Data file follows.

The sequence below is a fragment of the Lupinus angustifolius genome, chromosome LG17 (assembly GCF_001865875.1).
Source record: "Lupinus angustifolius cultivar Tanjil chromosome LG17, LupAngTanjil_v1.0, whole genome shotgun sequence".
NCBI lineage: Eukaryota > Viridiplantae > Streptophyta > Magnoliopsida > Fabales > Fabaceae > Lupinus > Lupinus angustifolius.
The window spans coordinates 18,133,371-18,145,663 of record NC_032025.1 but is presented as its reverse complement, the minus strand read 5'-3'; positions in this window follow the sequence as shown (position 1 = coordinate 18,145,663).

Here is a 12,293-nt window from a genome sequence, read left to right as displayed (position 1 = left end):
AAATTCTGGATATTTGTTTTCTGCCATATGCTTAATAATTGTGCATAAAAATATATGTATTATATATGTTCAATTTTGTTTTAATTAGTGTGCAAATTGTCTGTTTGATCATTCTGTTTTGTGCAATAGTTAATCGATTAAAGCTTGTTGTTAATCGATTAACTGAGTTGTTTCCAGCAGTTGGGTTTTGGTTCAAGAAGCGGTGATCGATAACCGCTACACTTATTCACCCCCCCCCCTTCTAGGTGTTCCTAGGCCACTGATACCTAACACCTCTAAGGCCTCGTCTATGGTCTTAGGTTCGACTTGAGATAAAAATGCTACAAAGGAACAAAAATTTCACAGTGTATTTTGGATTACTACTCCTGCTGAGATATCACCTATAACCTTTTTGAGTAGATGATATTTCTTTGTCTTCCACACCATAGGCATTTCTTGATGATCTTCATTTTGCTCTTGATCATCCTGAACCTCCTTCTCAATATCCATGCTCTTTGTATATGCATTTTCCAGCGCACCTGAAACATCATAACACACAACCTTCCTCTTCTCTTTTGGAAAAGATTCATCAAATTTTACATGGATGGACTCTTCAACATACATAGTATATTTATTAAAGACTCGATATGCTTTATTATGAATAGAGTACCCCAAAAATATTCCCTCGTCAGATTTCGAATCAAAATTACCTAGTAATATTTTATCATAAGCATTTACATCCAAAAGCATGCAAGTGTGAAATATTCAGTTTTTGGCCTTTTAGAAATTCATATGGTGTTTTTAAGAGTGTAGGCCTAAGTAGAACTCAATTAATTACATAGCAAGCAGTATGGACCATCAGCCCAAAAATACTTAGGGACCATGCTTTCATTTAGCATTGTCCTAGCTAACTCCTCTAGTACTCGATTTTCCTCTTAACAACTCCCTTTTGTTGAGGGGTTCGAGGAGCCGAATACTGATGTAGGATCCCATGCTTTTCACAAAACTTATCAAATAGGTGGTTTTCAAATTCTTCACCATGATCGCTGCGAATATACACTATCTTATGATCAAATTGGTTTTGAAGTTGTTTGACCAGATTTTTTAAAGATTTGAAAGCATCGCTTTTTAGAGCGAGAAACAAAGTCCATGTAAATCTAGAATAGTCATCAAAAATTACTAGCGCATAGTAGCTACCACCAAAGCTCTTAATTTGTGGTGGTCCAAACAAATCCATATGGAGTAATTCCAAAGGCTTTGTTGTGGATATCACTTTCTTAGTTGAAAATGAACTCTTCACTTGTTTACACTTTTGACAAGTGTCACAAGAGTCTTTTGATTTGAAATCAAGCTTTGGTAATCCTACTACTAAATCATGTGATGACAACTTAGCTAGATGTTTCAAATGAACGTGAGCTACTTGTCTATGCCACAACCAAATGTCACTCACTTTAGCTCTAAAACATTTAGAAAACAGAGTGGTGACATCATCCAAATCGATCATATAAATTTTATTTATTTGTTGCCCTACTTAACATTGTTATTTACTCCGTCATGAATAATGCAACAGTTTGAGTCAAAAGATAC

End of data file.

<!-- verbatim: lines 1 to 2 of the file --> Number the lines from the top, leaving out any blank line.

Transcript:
The sequence below is a fragment of the Lupinus angustifolius genome, chromosome LG17 (assembly GCF_001865875.1).
Source record: "Lupinus angustifolius cultivar Tanjil chromosome LG17, LupAngTanjil_v1.0, whole genome shotgun sequence".